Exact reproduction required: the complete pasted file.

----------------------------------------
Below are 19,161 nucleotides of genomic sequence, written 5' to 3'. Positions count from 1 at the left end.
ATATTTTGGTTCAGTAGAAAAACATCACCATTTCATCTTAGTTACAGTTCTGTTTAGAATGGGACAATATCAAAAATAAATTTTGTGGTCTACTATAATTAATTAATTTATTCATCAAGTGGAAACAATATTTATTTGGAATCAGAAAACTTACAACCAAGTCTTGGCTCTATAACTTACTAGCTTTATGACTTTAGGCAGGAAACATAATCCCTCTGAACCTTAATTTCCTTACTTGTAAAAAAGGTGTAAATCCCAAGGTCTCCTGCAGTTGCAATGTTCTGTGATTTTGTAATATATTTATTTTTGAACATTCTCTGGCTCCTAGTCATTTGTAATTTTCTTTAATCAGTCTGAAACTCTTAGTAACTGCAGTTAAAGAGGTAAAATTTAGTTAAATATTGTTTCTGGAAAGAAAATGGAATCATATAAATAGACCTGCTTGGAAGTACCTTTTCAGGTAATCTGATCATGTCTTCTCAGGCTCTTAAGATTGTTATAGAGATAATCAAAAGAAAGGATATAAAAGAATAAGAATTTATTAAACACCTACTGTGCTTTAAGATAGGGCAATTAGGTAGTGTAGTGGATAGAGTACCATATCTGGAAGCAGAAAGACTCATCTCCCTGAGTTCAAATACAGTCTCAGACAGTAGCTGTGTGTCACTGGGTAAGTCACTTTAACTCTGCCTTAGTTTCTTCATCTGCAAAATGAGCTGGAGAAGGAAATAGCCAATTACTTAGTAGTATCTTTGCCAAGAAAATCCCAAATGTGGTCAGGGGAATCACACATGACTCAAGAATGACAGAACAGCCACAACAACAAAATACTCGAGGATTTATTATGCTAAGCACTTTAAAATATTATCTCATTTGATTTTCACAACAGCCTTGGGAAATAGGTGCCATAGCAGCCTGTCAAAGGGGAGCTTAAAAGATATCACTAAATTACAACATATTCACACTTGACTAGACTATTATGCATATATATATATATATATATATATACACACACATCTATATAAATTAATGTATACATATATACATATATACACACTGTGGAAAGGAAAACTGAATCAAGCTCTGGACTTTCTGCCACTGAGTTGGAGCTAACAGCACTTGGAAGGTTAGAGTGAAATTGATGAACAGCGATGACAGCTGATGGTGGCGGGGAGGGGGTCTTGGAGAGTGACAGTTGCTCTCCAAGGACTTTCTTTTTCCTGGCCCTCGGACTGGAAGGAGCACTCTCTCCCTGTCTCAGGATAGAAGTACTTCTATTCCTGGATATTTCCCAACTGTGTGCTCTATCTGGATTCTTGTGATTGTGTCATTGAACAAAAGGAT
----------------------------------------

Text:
Below are 19,161 nucleotides of genomic sequence, written 5' to 3'. Positions count from 1 at the left end.
ATATTTTGGTTCAGTAGAAAAACATCACCATTTCATCTTAGTTACAGTTCTGTTTAGAATGGGACAATATCAAAAATAAATTTTGTGGTCTACTATAATTAATTAATTTATTCATCAAGTGGAAACAATATTTATTTGGAATCAGAAAACTTACAACCAAGTCTTGGCTCTATAACTTACTAGCTTTATGACTTTAGGCAGGAAACATAATCCCTCTGAACCTTAATTTCCTTACTTGTAAAAAAGGTGTAAATCCCAAGGTCTCCTGCAGTTGCAATGTTCTGTGATTTTGTAATATATTTATTTTTGAACATTCTCTGGCTCCTAGTCATTTGTAATTTTCTTTAATCAGTCTGAAACTCTTAGTAACTGCAGTTAAAGAGGTAAAATTTAGTTAAATATTGTTTCTGGAAAGAAAATGGAATCATATAAATAGACCTGCTTGGAAGTACCTTTTCAGGTAATCTGATCATGTCTTCTCAGGCTCTTAAGATTGTTATAGAGATAATCAAAAGAAAGGATATAAAAGAATAAGAATTTATTAAACACCTACTGTGCTTTAAGATAGGGCAATTAGGTAGTGTAGTGGATAGAGTACCATATCTGGAAGCAGAAAGACTCATCTCCCTGAGTTCAAATACAGTCTCAGACAGTAGCTGTGTGTCACTGGGTAAGTCACTTTAACTCTGCCTTAGTTTCTTCATCTGCAAAATGAGCTGGAGAAGGAAATAGCCAATTACTTAGTAGTATCTTTGCCAAGAAAATCCCAAATGTGGTCAGGGGAATCACACATGACTCAAGAATGACAGAACAGCCACAACAACAAAATACTCGAGGATTTATTATGCTAAGCACTTTAAAATATTATCTCATTTGATTTTCACAACAGCCTTGGGAAATAGGTGCCATAGCAGCCTGTCAAAGGGGAGCTTAAAAGATATCACTAAATTACAACATATTCACACTTGACTAGACTATTATGCATATATATATATATATATATATATACACACACATCTATATAAATTAATGTATACATATATACATATATACACACTGTGGAAAGGAAAACTGAATCAAGCTCTGGACTTTCTGCCACTGAGTTGGAGCTAACAGCACTTGGAAGGTTAGAGTGAAATTGATGAACAGCGATGACAGCTGATGGTGGCGGGGAGGGGGTCTTGGAGAGTGACAGTTGCTCTCCAAGGACTTTCTTTTTCCTGGCCCTCGGACTGGAAGGAGCACTCTCTCCCTGTCTCAGGATAGAAGTACTTCTATTCCTGGATATTTCCCAACTGTGTGCTCTATCTGGATTCTTGTGATTGTGTCATTGAACAAAAGGAT